With Congress back in session, it’s time for Chuck Grassley and Tom Latham to work for us and end the Bush tax cuts for the top 2%.
Tell Sen. Grassley and Rep. Latham it’s time to end the Bush tax cuts for the richest 2%. Click here to sign the petition.
After you’ve signed
As part of a national day of action, we’ll be singing “Fiscal Cliff Carols” outside the Ames office of Rep. Latham at Noon, and the Des Moines office of Sen. Grassley at 3:30 p.m. (here’s Matt with some volunteers warming up).
Will you join us this Saturday?
Click here to sign up to join us at Rep. Latham’s office at 1421 S Bell Ave in Ames at noon.
Click here to sign up to join us at Sen. Grassley’s office at 210 Walnut Ave in Des Moines at 3:30 p.m.
Wall Street bankers and corporate lobbyists are committed to protecting their loopholes and giveaways. They’re taking action to make sure many of our nation’s CEOs continue to pay lower taxes than their own secretaries.
That’s why we have to work even harder. If we gather enough signatures and show our legislators that we’re committed to making sure fat cats pay their fair share, we’ll win.
Will you join hundreds of Progress Iowa members from across the state and ask Senator Grassley and Rep. Latham to stand with Iowa families?
Click here to tell Grassley and Latham to protect Medicaid, Medicare, Social Security–not more tax breaks for the super wealthy.
Thank you for all you do,
P.S. Once you’ve signed the petition, forward this message to your friends — and be sure to visit our new website, www.iowansfortaxfairness.com!
Will anything get done in the lame duck session of congress between now and the end of year holidays? The answer is yes. Like during the 2010 lame duck session, expect congress to get some stuff done, and the debate will be engaging. First will be dealing with the so-called fiscal cliff, and an easy prediction is that the country will avoid it.
On Nov. 6, just after the results of the election were known, the conservative Heritage Action released a video titled “Stand with Us,” that asserted “the election is over, but the campaign isn’t.” The video was a little scary with the closeup shots of Heritage CEO Michael Needham, and a musical score that sounded like it was from the movie “the Omen.” They warned viewers to be on the lookout for “Taxmageddon” (a.k.a. fiscal cliff) coming Jan. 1, 2013.
President Obama had other ideas about the fiscal cliff, which he expressed in his weekly address last Saturday. It is worth watching.
According to Thomas Kenny, “’Fiscal cliff’ is the popular shorthand term used to describe the conundrum that the U.S. government will face at the end of 2012, when the terms of the Budget Control Act of 2011 are scheduled to go into effect.
Among the laws set to change at midnight on December 31, 2012, are the end of last year’s temporary payroll tax cuts (resulting in a 2% tax increase for workers), the end of certain tax breaks for businesses, shifts in the alternative minimum tax that would take a larger bite, the end of the tax cuts from 2001-2003, and the beginning of taxes related to President Obama’s health care law. At the same time, the spending cuts agreed upon as part of the debt ceiling deal of 2011 will begin to go into effect.”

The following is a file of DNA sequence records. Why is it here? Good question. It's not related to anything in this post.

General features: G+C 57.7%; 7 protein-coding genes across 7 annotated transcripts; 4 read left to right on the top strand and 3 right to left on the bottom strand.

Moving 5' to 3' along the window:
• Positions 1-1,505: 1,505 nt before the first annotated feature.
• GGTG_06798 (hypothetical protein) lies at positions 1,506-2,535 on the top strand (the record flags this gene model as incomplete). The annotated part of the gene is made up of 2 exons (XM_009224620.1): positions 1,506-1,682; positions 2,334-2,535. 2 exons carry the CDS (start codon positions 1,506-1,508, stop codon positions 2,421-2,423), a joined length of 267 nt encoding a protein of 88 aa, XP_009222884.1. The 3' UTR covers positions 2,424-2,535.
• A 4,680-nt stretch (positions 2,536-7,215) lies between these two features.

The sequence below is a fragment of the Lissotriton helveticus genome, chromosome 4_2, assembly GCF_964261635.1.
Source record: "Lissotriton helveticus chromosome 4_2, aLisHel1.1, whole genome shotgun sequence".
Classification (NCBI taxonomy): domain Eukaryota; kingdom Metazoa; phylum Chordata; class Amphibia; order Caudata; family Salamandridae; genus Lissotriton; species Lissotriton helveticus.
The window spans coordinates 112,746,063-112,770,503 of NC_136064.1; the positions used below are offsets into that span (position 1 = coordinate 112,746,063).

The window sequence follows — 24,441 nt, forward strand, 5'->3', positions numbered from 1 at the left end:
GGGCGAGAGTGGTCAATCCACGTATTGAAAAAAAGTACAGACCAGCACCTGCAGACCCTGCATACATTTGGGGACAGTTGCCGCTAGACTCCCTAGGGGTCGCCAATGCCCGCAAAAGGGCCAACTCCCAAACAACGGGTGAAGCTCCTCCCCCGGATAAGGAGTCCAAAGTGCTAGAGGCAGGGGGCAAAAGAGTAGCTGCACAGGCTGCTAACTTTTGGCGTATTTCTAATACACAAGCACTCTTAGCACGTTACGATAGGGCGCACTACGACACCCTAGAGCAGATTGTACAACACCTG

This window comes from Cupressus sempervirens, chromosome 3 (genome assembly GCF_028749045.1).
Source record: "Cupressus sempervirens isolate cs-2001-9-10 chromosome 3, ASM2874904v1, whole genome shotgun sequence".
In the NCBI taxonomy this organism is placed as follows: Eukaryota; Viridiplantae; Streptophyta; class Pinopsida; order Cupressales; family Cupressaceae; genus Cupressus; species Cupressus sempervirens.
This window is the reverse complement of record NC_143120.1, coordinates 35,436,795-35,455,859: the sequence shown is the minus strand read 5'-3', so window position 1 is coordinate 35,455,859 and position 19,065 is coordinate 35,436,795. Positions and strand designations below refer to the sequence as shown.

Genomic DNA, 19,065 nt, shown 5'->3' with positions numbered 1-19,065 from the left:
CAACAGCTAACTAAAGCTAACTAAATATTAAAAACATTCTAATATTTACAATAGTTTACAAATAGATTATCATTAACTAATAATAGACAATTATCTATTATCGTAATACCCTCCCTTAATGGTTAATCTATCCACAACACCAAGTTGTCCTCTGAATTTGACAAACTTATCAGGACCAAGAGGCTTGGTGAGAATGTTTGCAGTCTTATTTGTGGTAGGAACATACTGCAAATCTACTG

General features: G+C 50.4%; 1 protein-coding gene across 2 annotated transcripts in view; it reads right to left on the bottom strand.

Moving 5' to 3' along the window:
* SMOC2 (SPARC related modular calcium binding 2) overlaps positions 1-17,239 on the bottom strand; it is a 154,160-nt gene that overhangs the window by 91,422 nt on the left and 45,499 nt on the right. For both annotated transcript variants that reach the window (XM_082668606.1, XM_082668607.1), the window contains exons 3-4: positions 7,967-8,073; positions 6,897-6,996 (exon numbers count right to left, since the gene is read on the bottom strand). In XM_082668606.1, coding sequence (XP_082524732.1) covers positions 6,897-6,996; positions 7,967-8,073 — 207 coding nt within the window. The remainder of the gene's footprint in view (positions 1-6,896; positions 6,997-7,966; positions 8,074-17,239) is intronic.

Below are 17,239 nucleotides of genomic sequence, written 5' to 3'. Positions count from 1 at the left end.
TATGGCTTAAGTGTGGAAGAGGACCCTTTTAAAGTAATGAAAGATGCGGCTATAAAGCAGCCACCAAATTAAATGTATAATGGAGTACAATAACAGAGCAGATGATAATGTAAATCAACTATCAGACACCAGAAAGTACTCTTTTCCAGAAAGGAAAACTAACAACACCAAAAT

Either congress will kick the can down the road, or they will come together with a solution. If they attempt to extend rather than solve, then watch President Obama’s reaction. He made his position clear, saying, “if Congress sends me a clean bill extending the tax cuts on the first $250,000 of every family’s income, I will sign it right away.” After winning the election, President Obama has some political capital, and using it here makes some sense.
Other things to watch for in the lame duck session?
Will Social Security be on the table as the fiscal cliff is averted? Stay tuned, Harry Reid said no.
Senator John Kerry indicated he will call up the Law of the Sea Treaty for ratification, even though 34 senators have said they are against it (two thirds majority needed for ratification). The treaty is perceived by conservatives to infringe on American sovereignty, and they are against it. How dare the United Nations attempt to update laws in place since the 17th Century when international waters were defined by how far a cannonball flew from shore?
The farm bill may come up during the lame duck session, but don’t look for anything but an extension here. The types of reform needed are to end big ag subsidies and reform SNAP (food stamps) and other nutrition programs. There does not appear to be enough time to do either. While people on SNAP view the farm bill as a matter of survival, conservatives view it as a $1 trillion boondoggle.
Immigration reform and the DREAM Act. We’ll see if all the Republican talk about immigration reform is more than a cynical ploy to gain support among Hispanic voters in 2014.
Changing the Senate rules on the filibuster: I bet it gets filibustered.
Regardless of what happens, the lame duck session will be anything but lame.